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7 Top Historical Fiction Writing Mistakes

Rebecca Graf is a seasoned writer with nearly a decade of experience. She holds degrees in accounting, history, and creative writing.

Here I give seven of the top mistakes writers make when crafting a historical fiction. I break each one down below:

  1. Technology and Advancements
  2. Language
  3. Timetable
  4. Wrong Names
  5. No Research
  6. Not Enough Detail
  7. Society

1) Technology/Advancements

The items and abilities in the book have to match the times. Cars can’t be mentioned in a book set in the 1800s. Electric lights in the homes should not be in your story set in 1756. Seriously, people do this.

I was reading a book set back in the early pre-Roman days of Britain. As I was reading it, I felt as though it was really set in the 1700 or 1800s. Nothing was reminiscent of the days when Christianity was first introduced. I struggled reading the book because of this. I noted it in my review. The book should have had better content editing done.

The period writers are focusing on needs to be researched extensively. This research should include clothing, hairstyles, life at home, transportation, and new inventions. The reader has to think they are there in that time period to enjoy the story.

2) Language

The language has to match the times. I’m not talking about writing in the right dialect or anything which many historical fiction writers do, but don’t use words that didn’t exist in that time period. That means slang and references to events or technology that only exists in today’s world. Keep it true to the period.

That being said, you don’t have to write in the exact same language as the period. For many writers and readers that can become very cumbersome as it can be hard to follow. Some writers prefer to be true to the period and keep the dialects for the reader. Personally, I can’t stand reading books that do that as I have to read the dialogue out loud to understand what they are saying.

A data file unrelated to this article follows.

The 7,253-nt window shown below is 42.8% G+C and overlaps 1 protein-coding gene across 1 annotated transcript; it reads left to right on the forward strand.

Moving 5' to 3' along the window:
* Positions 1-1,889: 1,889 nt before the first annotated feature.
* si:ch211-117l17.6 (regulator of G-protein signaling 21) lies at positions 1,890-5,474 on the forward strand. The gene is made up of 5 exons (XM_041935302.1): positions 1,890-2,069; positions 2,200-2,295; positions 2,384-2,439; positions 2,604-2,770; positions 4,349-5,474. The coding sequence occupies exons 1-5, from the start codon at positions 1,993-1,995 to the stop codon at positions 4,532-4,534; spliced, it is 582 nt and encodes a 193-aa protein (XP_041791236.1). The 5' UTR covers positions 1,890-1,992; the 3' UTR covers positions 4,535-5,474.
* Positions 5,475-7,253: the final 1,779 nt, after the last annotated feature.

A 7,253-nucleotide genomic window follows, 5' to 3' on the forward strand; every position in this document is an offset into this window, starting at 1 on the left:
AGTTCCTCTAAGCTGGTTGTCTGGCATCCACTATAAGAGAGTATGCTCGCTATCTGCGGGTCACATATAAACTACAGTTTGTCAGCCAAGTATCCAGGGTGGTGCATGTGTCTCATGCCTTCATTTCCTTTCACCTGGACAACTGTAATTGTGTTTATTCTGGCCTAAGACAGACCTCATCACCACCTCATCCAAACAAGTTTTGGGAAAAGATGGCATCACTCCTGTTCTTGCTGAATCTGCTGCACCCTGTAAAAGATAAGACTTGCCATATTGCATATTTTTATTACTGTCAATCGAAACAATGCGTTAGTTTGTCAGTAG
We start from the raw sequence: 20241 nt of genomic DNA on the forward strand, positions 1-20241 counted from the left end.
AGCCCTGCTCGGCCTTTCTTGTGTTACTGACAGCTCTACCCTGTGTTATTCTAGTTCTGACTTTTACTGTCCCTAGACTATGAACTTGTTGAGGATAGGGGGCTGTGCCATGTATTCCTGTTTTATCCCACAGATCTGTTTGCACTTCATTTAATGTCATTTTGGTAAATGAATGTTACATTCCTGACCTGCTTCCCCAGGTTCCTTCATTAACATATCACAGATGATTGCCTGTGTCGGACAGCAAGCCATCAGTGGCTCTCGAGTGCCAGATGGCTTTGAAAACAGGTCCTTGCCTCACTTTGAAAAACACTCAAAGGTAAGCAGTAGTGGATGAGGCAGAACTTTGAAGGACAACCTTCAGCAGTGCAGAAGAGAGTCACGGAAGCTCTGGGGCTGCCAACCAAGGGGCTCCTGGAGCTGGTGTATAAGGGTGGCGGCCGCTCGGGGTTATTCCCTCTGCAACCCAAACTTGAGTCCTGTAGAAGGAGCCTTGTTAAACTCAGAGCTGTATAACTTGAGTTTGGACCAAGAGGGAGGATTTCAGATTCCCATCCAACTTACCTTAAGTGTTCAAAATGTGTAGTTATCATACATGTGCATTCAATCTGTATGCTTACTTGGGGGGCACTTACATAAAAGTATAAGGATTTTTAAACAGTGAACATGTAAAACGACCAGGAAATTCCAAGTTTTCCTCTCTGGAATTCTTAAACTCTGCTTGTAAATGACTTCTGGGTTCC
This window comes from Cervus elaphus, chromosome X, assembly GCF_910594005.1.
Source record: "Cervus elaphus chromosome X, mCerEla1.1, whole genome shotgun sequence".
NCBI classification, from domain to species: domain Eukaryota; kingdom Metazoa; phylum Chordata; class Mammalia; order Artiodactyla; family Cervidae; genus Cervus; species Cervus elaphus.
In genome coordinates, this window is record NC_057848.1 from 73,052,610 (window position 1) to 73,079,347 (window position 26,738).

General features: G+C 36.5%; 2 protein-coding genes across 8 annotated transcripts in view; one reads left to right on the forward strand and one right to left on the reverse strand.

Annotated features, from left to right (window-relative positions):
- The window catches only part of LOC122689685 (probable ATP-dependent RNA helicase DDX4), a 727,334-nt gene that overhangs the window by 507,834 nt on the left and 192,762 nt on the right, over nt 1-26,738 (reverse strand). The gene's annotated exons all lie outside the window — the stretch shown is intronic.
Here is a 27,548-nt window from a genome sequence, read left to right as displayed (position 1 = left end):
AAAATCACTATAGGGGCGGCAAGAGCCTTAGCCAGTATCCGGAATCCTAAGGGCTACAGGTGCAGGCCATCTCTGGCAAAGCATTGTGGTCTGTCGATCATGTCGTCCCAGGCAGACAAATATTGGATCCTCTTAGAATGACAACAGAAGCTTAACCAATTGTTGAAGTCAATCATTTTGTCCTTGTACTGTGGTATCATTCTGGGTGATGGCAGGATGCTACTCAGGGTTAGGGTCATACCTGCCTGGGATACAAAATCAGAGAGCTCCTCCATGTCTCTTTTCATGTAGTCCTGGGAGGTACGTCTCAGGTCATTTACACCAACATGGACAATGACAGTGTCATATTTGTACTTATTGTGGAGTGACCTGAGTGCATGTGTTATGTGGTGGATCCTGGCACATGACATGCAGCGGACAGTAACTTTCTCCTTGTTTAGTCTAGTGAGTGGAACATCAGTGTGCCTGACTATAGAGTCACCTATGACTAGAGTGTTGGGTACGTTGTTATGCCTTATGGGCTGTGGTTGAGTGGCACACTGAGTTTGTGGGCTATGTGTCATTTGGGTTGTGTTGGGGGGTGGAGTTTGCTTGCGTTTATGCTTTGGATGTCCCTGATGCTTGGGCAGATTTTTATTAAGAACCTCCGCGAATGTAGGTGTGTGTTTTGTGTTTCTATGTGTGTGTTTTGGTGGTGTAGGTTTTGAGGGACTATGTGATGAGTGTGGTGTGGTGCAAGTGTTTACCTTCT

Costume descriptions must be accurate for historical fiction to read realistically.

Costume descriptions must be accurate for historical fiction to read realistically.

3) Timetable

If you are going to write historical fiction, you need to get your timetable of events correct. For example, if you are writing a story set during the American Revolution, you do not have the Boston Tea Party happening after the first shots are fired to start the war. You need to get the events correct even if they are only used as fillers in the story.

Avid historical fiction fans know their history better than you might think. If they see something mixed up in the timing of events, they might put your book down and give you an immediate bad review. You don’t mess with the timeline of history.

Were there carriages or another form of transportation in the era you're describing?

Were there carriages or another form of transportation in the era you're describing?

4) Wrong Names

Just like events, you have to get the names right. Don’t call Napoleon’s wife any other name but Josephine. You need to have the right names given to the right people. That is only right if you are trying to write a story, even a fiction one, set in a specific time period. Do your research carefully.

5) No Research

It is obvious in a historical fiction read when the author hasn’t done any research. The story might be good, but the reader will put it down if the historical information is not accurate. That includes the description of the outfits, the hairstyles, and the buildings. You cannot just say the character held a gun. You need to know the make of it during that time period and how it looked. Extensive research is needed and will give your story much more depth.

6) No Detail

Historical fiction needs to have details of scenes and characters. The dress has to be described right as well as the carriage or car. The more detail you can give to certain objects, the more credibility as a historical fiction writer you will garner. That means lots of research. Gather info including visual aids to help you get it just right. If you can visit a real site do so to get the feel for the scene and more accurate description.

Is the architecture on point for the time period.

Is the architecture on point for the time period.

7) Society

You need to get society just right. It doesn’t matter how wrong it was. You need to keep with the times unless you tell the reader upfront that you are rewriting history. In Southern America during the early 1800s, you will not find a black man as an accepted member of high society. He will not own property or have legal rights. A story during that time needs to show that.